- Associated Press - Tuesday, February 4, 2014

TALLAHASSEE, Fla. (AP) - A lawyer for death row inmates told Florida Supreme Court justices a law meant to quicken the process of carrying out death sentences unfairly limits the opportunity for condemned prisoners to introduce new evidence.

The state says the act only mandates that the process is carried out in a reasonable amount of time.

“There’s many individuals who aren’t on death row who have been sentenced to life that DNA results have exonerated 35 years afterward,” attorney Martin McClain told the Associated Press afterward. “I certainly understand the notion that we want to be moving these cases along, but we still need to make sure that the convictions are reliable and the sentences of death are reliable.”

The Timely Justice Act of 2013 created stricter timeframes for appeals and post-conviction motions. It also enacts reporting requirements on case progress. The high court spent nearly an hour Tuesday hearing arguments about the contentious law passed by the Florida Legislature.

“The argument is about whether or not the Timely Justice Act interferes with the judicial process that ensures reliability,” McClain said.

The Supreme Court did not indicate when it would issue a ruling in the case.

“Historically with the death penalty in Florida there’s been many individuals who have been exonerated, like Juan Melendez 18 years after he was convicted and sentenced to death and it took three rounds of post-conviction litigation for that to happen,” McClain said. “The Timely Justice Act tries to cut off the ability to file successive motions and really compact them. That just sort of creates this problem.”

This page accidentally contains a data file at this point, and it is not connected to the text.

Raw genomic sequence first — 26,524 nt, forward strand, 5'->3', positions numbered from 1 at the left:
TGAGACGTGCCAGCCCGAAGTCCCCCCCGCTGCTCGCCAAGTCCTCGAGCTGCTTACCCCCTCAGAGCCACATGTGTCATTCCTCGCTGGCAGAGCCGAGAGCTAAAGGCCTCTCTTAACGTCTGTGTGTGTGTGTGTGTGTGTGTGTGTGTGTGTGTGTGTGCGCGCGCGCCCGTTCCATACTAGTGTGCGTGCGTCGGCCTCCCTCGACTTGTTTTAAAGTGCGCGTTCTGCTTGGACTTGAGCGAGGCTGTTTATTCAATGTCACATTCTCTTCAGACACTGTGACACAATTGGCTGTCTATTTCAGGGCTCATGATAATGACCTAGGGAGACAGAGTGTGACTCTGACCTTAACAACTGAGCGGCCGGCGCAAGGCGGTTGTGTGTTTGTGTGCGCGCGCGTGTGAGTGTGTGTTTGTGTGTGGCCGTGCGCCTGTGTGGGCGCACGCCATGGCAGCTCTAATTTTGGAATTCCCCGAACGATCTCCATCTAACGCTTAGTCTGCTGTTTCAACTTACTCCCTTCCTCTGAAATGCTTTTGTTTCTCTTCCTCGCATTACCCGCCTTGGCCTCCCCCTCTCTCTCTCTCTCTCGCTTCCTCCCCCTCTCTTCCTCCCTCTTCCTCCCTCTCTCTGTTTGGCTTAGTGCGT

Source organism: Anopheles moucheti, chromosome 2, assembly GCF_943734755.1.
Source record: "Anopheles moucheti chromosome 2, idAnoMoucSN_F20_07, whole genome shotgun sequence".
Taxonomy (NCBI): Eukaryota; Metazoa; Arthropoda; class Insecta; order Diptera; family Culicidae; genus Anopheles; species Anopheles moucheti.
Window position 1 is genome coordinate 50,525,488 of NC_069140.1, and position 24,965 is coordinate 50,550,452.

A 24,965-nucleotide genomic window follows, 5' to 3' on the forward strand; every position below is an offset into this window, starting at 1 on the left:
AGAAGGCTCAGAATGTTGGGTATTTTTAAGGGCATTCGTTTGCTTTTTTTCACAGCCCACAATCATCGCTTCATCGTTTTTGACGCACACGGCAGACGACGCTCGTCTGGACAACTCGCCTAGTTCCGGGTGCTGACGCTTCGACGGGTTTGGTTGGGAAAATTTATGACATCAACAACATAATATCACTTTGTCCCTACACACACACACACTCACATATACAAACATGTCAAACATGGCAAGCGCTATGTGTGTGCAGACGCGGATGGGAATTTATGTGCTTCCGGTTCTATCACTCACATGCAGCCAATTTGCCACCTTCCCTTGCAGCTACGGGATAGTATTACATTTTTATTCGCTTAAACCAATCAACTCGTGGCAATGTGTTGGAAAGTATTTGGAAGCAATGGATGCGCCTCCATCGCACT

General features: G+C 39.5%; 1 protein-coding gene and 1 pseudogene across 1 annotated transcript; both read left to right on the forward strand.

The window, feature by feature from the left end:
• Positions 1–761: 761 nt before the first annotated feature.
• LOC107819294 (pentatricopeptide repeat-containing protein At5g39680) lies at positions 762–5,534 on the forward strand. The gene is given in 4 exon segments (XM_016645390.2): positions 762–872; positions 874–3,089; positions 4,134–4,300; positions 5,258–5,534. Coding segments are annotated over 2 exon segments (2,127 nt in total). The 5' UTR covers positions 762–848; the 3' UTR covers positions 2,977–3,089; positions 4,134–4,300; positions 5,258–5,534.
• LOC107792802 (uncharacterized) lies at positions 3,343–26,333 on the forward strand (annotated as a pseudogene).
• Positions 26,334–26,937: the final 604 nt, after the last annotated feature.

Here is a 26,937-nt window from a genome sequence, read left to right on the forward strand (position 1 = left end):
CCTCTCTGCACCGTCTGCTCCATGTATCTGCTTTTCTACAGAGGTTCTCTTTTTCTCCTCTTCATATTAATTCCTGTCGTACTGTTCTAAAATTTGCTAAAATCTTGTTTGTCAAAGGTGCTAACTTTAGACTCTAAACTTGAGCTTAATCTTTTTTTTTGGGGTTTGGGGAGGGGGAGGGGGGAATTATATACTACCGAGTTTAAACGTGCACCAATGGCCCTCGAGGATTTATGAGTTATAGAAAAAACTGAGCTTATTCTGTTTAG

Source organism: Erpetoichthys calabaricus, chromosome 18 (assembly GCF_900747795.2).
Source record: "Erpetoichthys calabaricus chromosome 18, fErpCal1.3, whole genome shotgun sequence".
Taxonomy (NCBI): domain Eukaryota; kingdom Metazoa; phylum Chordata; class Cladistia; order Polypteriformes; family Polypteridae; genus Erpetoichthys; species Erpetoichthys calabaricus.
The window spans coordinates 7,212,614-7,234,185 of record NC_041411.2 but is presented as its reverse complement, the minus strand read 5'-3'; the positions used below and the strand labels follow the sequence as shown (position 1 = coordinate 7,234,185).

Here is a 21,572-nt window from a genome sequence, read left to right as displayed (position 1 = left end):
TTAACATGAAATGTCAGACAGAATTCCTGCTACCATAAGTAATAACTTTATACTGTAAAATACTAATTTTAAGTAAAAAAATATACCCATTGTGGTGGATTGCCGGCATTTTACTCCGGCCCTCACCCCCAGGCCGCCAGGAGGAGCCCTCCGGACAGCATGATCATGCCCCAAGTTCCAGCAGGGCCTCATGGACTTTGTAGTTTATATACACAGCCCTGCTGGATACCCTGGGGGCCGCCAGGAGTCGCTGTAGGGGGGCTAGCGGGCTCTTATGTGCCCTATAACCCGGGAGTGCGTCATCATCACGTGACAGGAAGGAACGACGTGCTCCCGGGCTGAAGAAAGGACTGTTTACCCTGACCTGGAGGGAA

Twenty-four men have been exonerated from Florida’s death row since 1973, according to the Death Penalty Information Center.

Gov. Rick Scott has previously disputed the idea that the new law would increase the risk of the execution of those who were innocent. He has also contended that the changes called for in the law would increase some of the legal protections for inmates.

One area of contention has been a requirement for the Supreme Court to provide the governor a list of inmates that are ready for warrants.

“I don’t know that it really has affected when warrants are signed, and that’s key,” assistant attorney general Carol Dittmar argued. “You talk about it in petition … that there’s going to be 100 petitions signed and there’s going to be a complete end to successive litigation and it’s going to be completely prohibited and we’re going to have botched executions because there’s not going to be any way to litigate procedurally the method of execution after a warrant’s been signed… .This petition was filed seven months ago and we haven’t seen any of those things come to pass.”

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